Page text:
Dr. Rob Savarin, a Board-Certified surgeon, is completing his residency in colo-rectal surgery when such an invitation arrives unexpectedly. The problem is that Dr. Savarin is not only Jewish but also Orthodox and a devout Zionist. The offer is quite enticing, as in his "Walter Mitty" personality he fantasizes about acting as an agent for the Israeli Mossad. After Rob accepts the post, the Saudi Defense Minister, and number one in line for the Saudi throne, ruptures his colon, and Dr. Savarin becomes not only his surgeon but also friend and adviser. Through a series of exciting events, the Prince is blackmailed by the Mossad. The ensuing negotiations yield a partnership between Israel and the Sunni nations in a battle against nuclear Iran. As the newly united nations prepare to launch a stealth attack against Iran, despite resistance from the U.S. and UN, Rob wages his own war in the treacherous areas of love and long-lost family.

HEALER

The Healer (Appelfeld, Aharon) Paperback

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The eighth of Aharon Appelfeld's brilliantly original novels to be published in English, The Healer is a remarkable story about faith and faithlessness among European Jews on the eve of World War II. Felix Katz is a Viennese businessman whose life is choked by suppressed rage and intolerance for those who have faith. When conventional methods fail to cure his daughter's emotional illness, Felix in desperation agrees to travel with his family to the Carpathian Mountains in search of a famous healer. Months later, after being snowbound in a rural Jewish village that sustains itself on faith, Felix returns to a Vienna plagued by the disease of anti-Semitism. The Healer wonderfully combines elements of fable with the complex sensibility of a great modernist writer sensitive to the overbearing moral issues of our time.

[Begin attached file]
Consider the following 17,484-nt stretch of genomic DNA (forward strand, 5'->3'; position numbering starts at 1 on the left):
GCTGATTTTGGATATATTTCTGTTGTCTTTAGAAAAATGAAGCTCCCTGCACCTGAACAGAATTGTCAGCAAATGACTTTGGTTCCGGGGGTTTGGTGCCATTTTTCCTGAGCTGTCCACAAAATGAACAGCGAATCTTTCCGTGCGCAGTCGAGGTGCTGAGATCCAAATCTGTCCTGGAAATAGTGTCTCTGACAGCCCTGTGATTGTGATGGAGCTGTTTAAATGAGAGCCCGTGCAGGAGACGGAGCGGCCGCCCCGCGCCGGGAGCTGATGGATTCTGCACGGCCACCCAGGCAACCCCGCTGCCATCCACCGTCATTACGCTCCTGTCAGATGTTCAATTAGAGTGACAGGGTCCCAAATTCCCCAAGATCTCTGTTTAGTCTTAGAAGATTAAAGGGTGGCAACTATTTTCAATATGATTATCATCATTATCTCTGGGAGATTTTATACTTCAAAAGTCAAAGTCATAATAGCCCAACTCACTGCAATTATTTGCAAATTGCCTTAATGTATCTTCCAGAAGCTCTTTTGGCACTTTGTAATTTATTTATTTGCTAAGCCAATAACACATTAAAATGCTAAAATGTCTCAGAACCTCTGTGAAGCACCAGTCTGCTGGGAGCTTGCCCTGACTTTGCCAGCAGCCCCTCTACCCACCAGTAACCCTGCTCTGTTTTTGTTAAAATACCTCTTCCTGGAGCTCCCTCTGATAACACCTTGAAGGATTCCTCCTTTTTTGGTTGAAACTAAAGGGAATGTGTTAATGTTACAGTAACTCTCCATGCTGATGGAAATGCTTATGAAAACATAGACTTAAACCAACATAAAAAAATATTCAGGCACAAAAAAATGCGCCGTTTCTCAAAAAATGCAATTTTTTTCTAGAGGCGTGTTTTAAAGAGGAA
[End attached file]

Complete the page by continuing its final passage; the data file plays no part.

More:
The eighth of Aharon Appelfeld's brilliantly original novels to be published in English, The Healer is a remarkable story about faith and faithlessness among European Jews on the eve of World War II. Felix Katz is a Viennese businessman whose life is choked by suppressed rage and intolerance for those who have faith. When conventional methods fail to cure his daughter's emotional illness, Felix in desperation agrees to travel with his family to the Carpathian Mountains in search of a famous healer. Months later, after being snowbound in a rural Jewish village that sustains itself on faith, Felix returns to a Vienna plagued by the disease of anti-Semitism. The Healer wonderfully combines elements of fable with the complex sensibility of a great modernist writer sensitive to the overbearing moral issues of our time.

The Jewish World of Alexander Hamilton